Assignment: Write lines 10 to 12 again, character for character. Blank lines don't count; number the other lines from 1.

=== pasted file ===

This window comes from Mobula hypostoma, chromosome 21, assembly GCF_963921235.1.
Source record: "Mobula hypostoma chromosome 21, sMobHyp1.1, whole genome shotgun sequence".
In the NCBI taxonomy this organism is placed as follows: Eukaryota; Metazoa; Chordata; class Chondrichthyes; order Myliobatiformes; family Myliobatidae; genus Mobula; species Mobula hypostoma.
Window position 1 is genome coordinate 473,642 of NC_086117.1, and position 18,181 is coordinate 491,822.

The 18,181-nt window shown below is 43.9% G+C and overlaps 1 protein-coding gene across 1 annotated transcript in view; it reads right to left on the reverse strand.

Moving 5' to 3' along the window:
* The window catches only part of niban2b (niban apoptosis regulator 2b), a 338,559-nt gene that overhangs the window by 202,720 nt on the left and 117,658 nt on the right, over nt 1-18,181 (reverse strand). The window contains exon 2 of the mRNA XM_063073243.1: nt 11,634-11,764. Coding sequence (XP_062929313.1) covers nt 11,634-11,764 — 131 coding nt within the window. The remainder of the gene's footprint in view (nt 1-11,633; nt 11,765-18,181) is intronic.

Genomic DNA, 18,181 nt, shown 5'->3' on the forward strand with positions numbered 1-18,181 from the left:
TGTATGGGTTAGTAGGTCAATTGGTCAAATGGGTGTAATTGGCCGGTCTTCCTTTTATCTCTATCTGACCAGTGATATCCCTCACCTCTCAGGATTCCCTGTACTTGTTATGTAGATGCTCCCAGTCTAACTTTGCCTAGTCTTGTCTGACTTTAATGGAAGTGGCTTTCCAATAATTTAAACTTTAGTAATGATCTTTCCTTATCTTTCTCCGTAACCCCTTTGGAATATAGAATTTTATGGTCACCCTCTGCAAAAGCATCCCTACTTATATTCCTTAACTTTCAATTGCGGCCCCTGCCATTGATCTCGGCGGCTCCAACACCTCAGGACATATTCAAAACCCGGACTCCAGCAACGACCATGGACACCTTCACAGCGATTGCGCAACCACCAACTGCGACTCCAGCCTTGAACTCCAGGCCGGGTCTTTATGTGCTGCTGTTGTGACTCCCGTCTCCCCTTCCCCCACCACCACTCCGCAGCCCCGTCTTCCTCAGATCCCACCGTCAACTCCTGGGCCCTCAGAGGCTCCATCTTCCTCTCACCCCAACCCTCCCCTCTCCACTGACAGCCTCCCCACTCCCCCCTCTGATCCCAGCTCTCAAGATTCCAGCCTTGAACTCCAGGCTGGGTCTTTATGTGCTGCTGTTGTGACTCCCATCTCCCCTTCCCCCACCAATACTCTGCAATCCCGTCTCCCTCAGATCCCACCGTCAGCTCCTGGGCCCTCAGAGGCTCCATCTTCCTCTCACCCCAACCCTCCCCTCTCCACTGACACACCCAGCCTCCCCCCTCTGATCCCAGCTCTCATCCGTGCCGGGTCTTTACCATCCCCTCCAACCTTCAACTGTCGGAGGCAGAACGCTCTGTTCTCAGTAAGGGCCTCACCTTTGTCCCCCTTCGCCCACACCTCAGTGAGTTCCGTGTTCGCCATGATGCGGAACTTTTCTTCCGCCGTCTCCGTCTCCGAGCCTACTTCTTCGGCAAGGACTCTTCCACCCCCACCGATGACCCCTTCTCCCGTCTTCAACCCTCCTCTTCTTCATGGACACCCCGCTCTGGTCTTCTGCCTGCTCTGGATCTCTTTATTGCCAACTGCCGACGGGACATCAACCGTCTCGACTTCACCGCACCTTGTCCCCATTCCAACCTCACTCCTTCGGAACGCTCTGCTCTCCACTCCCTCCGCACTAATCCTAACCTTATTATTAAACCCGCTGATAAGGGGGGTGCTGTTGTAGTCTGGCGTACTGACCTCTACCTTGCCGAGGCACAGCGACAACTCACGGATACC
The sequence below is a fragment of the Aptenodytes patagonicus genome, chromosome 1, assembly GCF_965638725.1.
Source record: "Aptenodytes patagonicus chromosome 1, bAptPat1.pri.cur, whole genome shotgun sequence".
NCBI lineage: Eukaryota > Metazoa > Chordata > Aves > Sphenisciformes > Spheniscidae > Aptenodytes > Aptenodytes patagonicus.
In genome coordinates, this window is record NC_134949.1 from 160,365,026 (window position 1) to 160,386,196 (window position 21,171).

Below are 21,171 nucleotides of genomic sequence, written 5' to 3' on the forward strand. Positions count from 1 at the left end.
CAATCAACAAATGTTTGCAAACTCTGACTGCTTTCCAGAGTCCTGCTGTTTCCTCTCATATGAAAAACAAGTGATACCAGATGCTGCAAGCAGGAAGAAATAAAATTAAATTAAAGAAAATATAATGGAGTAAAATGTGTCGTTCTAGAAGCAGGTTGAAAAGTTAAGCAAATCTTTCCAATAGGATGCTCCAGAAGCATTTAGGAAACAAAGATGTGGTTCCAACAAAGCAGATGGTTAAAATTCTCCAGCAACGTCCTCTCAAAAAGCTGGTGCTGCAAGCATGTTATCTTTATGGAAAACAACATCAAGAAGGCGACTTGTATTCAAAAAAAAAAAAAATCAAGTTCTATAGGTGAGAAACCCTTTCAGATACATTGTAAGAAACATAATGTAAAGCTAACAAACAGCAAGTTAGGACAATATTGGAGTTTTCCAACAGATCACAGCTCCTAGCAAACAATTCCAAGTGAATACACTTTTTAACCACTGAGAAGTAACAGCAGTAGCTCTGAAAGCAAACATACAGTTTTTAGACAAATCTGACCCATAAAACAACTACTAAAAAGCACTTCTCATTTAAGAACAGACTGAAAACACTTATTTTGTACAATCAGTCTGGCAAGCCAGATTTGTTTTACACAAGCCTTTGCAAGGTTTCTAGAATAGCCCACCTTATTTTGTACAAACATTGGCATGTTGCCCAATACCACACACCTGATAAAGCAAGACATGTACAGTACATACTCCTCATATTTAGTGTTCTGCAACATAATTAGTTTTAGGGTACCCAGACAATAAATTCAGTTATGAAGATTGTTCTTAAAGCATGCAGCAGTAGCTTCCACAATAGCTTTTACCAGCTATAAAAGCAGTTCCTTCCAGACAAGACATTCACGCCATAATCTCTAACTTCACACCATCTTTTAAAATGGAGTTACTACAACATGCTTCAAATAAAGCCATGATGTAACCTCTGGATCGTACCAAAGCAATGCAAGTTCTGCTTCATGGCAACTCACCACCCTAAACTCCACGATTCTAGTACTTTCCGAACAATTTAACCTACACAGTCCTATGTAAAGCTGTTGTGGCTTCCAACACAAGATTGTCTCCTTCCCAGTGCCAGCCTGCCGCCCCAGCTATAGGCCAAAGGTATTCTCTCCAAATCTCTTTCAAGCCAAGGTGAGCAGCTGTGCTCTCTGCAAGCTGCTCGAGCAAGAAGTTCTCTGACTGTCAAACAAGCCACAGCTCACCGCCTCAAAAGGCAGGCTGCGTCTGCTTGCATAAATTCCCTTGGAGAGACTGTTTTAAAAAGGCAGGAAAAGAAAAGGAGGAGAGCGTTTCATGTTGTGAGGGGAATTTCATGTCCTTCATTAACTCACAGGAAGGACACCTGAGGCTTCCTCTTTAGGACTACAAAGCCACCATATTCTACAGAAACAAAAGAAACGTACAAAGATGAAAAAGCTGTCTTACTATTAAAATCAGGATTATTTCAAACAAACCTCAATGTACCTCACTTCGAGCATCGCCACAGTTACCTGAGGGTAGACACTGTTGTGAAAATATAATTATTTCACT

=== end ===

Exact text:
The sequence below is a fragment of the Aptenodytes patagonicus genome, chromosome 1, assembly GCF_965638725.1.
Source record: "Aptenodytes patagonicus chromosome 1, bAptPat1.pri.cur, whole genome shotgun sequence".
NCBI lineage: Eukaryota > Metazoa > Chordata > Aves > Sphenisciformes > Spheniscidae > Aptenodytes > Aptenodytes patagonicus.